A summary of events on Sunday, June 6, Day 47 of the Gulf of Mexico oil spill that began with the April 20 explosion and fire on the drilling rig Deepwater Horizon, owned by Transocean Ltd. and leased by BP PLC, which is in charge of cleanup and containment. The blast killed 11 workers. Since then, oil has been pouring into the Gulf from a blown-out undersea well.
The cap placed over the plume began collecting a larger portion of the oil gushing out at an estimated rate of about a half-million to a million gallons a day, officials said. It trapped about 441,000 gallons Saturday, BP spokesman Mark Proegler said, up from around 250,000 gallons the day before. The goal is to gradually raise the amount being captured.
Tiny tar balls began washing up at Fort Walton Beach, Fla., over the weekend, marking the farthest east the oil has been detected. Okaloosa County Public Safety Director Dino Villani said lifeguards on Saturday's first patrol found a "very minor" set of fingernail-size tar balls on the western edge of Okaloosa Island.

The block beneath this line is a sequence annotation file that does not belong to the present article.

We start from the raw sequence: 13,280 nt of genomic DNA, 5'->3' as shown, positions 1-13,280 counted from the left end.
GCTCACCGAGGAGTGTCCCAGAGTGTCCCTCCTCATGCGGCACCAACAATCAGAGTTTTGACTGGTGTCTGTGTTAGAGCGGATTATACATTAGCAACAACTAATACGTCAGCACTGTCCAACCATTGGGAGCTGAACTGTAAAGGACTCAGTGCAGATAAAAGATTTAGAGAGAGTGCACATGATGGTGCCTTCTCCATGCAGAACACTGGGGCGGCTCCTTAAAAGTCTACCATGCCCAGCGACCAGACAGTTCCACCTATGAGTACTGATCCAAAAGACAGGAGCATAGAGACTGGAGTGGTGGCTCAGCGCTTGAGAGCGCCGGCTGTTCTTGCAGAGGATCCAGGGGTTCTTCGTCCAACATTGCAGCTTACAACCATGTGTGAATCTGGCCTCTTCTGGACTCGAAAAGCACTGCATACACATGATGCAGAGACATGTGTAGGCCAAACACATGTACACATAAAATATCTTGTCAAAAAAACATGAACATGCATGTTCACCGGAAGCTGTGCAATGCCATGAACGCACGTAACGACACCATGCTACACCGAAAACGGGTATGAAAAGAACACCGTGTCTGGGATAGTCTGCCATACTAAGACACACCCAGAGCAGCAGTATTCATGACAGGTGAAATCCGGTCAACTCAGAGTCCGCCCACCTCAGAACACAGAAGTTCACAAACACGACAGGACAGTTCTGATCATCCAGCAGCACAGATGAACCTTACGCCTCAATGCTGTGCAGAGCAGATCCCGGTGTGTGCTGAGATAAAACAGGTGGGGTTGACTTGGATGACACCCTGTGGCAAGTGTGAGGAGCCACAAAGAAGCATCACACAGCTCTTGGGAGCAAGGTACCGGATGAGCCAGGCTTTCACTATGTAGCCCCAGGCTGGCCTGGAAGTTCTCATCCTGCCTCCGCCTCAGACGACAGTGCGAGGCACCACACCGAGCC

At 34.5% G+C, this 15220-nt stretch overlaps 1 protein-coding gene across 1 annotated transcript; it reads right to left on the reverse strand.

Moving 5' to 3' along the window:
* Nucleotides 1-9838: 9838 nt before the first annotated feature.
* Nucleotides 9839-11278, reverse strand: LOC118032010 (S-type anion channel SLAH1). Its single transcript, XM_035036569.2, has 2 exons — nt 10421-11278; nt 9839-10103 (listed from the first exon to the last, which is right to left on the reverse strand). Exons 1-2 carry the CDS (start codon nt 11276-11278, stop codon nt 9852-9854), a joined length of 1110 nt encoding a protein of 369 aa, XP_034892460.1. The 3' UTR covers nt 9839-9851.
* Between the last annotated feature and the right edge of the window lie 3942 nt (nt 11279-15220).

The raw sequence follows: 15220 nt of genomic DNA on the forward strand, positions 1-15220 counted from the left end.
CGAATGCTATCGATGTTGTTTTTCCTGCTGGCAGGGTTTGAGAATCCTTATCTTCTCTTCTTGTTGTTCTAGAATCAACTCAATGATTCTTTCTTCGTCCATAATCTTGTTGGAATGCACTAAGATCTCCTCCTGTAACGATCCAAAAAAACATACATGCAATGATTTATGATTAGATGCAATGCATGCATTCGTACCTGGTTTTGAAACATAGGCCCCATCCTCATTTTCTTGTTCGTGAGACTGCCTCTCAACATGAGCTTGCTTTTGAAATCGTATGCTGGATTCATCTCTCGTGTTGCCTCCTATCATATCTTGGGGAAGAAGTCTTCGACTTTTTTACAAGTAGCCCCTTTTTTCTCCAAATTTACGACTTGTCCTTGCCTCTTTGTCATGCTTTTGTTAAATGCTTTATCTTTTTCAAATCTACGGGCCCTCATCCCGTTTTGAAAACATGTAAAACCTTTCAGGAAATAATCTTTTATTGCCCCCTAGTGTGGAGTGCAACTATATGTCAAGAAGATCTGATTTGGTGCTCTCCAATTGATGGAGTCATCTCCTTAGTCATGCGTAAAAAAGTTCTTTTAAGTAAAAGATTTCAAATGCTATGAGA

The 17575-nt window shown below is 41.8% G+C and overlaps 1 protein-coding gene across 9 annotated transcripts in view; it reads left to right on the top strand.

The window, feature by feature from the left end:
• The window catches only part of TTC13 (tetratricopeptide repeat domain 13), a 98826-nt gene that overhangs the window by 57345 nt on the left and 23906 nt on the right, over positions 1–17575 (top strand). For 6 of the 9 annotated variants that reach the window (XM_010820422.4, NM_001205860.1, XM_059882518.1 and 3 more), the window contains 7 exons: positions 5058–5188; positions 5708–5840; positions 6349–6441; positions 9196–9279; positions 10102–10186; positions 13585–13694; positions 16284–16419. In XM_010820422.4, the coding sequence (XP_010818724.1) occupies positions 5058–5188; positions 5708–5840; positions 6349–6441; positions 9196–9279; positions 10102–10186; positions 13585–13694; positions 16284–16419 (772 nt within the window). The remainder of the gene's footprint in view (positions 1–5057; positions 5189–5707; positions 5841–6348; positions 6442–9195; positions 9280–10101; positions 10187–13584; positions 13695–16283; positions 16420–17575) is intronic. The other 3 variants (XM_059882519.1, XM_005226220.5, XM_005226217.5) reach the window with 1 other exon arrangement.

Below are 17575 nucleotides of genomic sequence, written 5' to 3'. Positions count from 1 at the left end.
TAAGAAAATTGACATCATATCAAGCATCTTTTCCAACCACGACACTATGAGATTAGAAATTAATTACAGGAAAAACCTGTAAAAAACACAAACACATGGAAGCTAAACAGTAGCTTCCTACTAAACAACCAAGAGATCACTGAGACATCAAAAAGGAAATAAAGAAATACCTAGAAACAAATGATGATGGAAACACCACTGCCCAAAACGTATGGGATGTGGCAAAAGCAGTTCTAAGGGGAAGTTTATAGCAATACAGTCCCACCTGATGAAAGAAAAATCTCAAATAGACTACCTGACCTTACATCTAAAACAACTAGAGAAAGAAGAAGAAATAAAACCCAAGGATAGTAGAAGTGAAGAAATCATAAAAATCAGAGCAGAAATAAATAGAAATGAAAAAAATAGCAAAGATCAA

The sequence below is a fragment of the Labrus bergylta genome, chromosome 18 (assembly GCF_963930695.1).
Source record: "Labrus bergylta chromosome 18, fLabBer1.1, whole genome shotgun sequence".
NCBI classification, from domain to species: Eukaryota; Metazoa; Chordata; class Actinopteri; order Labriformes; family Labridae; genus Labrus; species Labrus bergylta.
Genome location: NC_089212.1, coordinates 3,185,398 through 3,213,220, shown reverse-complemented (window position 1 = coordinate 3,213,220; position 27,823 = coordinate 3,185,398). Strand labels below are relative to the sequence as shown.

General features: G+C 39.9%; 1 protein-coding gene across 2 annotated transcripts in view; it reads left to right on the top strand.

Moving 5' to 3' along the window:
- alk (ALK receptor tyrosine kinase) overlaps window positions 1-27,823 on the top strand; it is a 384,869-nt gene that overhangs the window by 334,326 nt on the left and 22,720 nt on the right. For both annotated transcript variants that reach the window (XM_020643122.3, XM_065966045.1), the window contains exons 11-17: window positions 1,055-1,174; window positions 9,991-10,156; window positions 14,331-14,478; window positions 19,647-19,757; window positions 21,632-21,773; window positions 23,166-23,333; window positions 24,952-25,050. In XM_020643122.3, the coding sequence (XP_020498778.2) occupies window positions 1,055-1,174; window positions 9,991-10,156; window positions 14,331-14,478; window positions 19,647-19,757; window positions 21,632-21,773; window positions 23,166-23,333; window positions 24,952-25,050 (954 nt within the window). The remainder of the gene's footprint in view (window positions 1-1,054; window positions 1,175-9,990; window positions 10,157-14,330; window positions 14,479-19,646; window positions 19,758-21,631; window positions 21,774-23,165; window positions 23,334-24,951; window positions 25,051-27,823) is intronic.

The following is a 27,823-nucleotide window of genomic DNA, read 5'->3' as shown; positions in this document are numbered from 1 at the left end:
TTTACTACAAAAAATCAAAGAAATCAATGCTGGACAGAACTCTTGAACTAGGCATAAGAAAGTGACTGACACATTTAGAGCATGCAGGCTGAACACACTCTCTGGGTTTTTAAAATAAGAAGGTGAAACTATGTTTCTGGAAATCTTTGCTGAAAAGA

The disaster will persist "well into the fall," Coast Guard Adm. Thad Allen said on CBS' "Face the Nation." The spill will not be considered contained until the leak at the bottom of the Gulf is fully plugged, he said, and even after that, "there will be oil out there for months to come."
Some tourists along the coast reported a dearth of cleanup crews, though there was a presence at many beaches. "We're going to clean up the oil, we're going to remediate any environmental damage and we are going to return the Gulf coast to the position it was in prior to this event," BP chief executive Tony Hayward told the BBC.
More than half the federal judges in districts where the bulk of lawsuits related to the oil spill are pending have financial connections to the oil and gas industry, complicating the task of finding judges without conflicts to hear the cases, an Associated Press analysis of judicial financial disclosure reports showed.
Mississippi Gov. Haley Barbour lamented the heavy news coverage of the spill, telling "Fox News Sunday" that it's giving the impression that "the whole coast from Florida to Texas is ankle-deep in oil" and is hurting tourism. He said there is very little oil coming ashore in Mississippi and encouraged people to "come on down."
BP has paid 18,000 claims along the Gulf Coast totaling more than $48 million, said Darryl Willis, the corporate vice president overseeing the claims process. The company has received 37,000 claims so far. The unpaid claims are still being processed and none have been denied, he said. "We'll pay until we're done paying," he said.